Ropes and metal tubes compose the Rope Chair by Ronan and Erwan Bouroullec which shape shifts according to its user. The designers launch also a wall hook named Tupla.
Nordic architects are showing the way to build a sustainable future. BIG completes the cleanest waste-to-energy plant topped with a ski slope, Snøhetta has inaugurated the the world’s northernmost energy-positive building. Dorte Mandrup’s Icefjord Centre breaks ground to offer breathtaking views of a melting UNESCO World Heritage Site, new sustainable cultural venues thrive in Helsinki and a sinking arctic Swedish city is being relocated…
Our ArchiNorci Pinterest board features some of the best contemporary architecture across Sweden, Norway, Finland and Denmark.
A pavilion made of 3d-printed knots, game design and a circular-shower recycling water to grow plants… The best of Vienna Design Week 2019 is on Archpanic.
An ancient dye plant painting the world indigo, spider silk engineering technology and the world’s first microbe-grown headset. Helsinki Design Week 2019 is all about a greener future!
Originally designed for Stockholm’s Nationalmuseum Artek’s Atelier chair is a versatile wooden seat paying homage to Nordic design, and ready to fit in public spaces, homes and offices.
Iittala’s new ‘family’ of plates, bowls and glassware by Jasper Morrison loose the formality of a table setting and helps to create a more homely and relaxed atmosphere.
How can a restaurant be truly sustainable? The Zero Waste bistro at Wanted Design in Manhattan is made of recycled food packaging and composts all of its leftovers.
With Project TrumpNoMore Finnish NGO Melting Ice is raising half a million dollars to demonstrate that climate change exists in a monumental way: carving the US President’s face into an arctic iceberg.
Trump’s wall and the DMZ (Demilitarized Zone) splitting the Korean peninsula in two… These border walls are just the tip of a global iceberg. Archipanic explores protectionist and divisive constructions across Europe, Asia, Africa and Latin America.
Stockholm Furniture Fair 2017: leading Scandinavian brands like Hay, Artek, Republic of Fritz Hansen and Carl Hansen & Søn reissue Nordic design classics by Arne Jacobsen, Alvar Aalto and more.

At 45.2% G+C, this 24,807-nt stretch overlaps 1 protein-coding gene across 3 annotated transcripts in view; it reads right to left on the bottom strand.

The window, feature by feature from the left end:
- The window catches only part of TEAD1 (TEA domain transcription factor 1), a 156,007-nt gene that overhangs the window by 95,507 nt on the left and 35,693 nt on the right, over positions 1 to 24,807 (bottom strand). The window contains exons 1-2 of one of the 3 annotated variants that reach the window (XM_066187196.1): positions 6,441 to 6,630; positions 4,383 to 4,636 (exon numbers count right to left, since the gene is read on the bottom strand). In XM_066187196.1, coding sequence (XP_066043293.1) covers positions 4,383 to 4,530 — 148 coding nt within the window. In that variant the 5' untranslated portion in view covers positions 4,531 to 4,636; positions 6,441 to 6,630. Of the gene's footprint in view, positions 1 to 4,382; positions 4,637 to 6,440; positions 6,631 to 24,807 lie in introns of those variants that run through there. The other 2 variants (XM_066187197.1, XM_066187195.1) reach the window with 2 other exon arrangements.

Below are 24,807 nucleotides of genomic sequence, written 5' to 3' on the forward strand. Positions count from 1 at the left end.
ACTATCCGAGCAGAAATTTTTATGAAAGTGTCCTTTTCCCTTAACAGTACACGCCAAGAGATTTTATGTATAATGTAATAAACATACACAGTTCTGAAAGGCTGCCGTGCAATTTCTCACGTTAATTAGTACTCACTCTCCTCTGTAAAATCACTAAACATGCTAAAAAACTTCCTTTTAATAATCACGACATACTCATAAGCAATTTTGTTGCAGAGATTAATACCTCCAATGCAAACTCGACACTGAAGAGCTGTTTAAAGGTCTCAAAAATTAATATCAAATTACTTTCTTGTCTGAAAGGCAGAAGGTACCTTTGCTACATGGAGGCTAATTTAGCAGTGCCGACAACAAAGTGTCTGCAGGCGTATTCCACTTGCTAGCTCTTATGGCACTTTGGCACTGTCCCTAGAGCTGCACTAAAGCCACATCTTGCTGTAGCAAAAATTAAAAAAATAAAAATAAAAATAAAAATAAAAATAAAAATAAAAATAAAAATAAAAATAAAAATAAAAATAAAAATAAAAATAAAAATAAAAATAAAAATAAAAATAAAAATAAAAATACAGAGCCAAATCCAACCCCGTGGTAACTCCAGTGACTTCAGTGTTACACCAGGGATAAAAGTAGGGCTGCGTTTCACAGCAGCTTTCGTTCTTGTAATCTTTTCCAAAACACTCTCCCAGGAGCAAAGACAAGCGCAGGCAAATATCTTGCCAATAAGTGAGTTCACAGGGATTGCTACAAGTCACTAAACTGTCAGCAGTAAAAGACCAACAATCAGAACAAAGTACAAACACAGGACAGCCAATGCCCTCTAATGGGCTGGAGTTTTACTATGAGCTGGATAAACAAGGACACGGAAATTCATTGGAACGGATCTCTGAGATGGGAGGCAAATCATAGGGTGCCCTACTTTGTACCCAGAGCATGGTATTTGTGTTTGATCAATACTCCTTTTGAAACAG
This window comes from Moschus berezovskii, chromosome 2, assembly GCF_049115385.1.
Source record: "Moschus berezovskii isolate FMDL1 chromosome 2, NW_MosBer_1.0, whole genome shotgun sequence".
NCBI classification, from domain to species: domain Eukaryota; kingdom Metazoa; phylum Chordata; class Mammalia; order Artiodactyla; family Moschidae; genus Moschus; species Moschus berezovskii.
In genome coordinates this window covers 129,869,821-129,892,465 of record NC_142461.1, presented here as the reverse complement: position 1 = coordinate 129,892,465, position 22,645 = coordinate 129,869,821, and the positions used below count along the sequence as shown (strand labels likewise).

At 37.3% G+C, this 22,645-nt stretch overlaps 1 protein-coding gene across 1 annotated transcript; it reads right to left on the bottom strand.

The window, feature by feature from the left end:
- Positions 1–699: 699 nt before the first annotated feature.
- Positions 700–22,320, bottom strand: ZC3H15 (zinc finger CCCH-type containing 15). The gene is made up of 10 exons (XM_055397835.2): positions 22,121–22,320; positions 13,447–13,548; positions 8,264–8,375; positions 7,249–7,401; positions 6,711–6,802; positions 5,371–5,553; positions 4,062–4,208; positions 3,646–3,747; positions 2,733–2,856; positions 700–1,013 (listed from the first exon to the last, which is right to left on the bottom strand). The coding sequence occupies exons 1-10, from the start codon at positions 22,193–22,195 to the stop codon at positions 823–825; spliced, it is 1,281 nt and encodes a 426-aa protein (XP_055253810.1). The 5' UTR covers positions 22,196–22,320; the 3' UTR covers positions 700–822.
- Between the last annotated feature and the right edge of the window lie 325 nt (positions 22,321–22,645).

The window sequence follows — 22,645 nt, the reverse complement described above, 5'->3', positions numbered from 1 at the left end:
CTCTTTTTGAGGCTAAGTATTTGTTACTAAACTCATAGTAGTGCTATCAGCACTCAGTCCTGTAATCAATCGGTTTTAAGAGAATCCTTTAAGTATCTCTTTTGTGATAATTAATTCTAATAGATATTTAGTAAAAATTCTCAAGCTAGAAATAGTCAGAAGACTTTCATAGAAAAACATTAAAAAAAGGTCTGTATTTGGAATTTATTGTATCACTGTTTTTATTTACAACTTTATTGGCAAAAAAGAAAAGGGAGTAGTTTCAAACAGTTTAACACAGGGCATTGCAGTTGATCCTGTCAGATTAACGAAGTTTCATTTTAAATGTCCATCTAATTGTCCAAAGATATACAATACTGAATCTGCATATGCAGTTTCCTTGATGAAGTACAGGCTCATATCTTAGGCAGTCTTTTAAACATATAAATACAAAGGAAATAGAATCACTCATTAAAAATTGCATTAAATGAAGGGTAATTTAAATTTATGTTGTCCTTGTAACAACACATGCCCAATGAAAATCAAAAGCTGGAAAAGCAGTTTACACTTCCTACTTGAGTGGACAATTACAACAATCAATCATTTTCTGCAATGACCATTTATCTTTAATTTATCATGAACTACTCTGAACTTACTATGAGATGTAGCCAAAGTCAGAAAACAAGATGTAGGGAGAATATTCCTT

Artek presents a brand new range of furniture and accessories for the hallway designed by young Norwegian designer Daniel Rybakken.
Marimekko presents new design collections bring spring into homes with geometric hydrangeas and urban-inspired geometries.
Germany, Austria and Finland pavilions at 2016 Venice Biennale showcase solutions to humanly face the European refugee emergency with a positive and pragmatical attitude.
Which are the fronts that architects can tackle in order to improve people’s life? We examine eight fronts and key topics explored by must-see exhibitions at Venice Architecture Biennale 2016.
Landskating: 9 great stories of concrete ramps from Tokyo to Paris… What happens when architects and skaters team up to make cities friendlier?
Minimal and simple home collection by Iittala with fashion designer Issey Miyake highlights Japan and Finland increasingly similar aesthetics.
Baked upholstered mirrors, chemically oxidated sculptures, and poured bowls with fluid patterns. Emerging Scandinavian designers showcase their alchemic attitude at Maison&Objet’s exhibition TALENTS À LA CARTE.
Winning proposal by Moreau Kusunoki Architectes for Guggenheim Helsinki competition features a hub of darkly cladded pavilions.
Artek launches Kaari Collection by Ronan & Erwan Bouroullec. A minimal design in wood and steel enhances the linear silouhette of tables, desks and shelves.
The Solomon R. Guggenheim Foundation unveiled the six shortlisted concept designs for Helsinki Guggenheim museum.
Inspired by the wildlife inhabiting Finnish forests, Sanna Annukka designed for Marimekko a collection with jazzy and quirky graphics for tableware, fabrics and home accessories.
The exhibition in the Nordic Pavilion in Venice shows how modern Scandinavian architecture became an essential component of foreign aid to East Africa in the period 1960–80, and how the ideals of the Nordic welfare system found expression in a number of construction projects.
45° Lamp by Tuomas Auvinen for MUUTO exploits un-used corner spaces with a unconventional yet functional style.
Aalto University School of Arts presented the work of some of the most promising students with the “Norther” exhibition.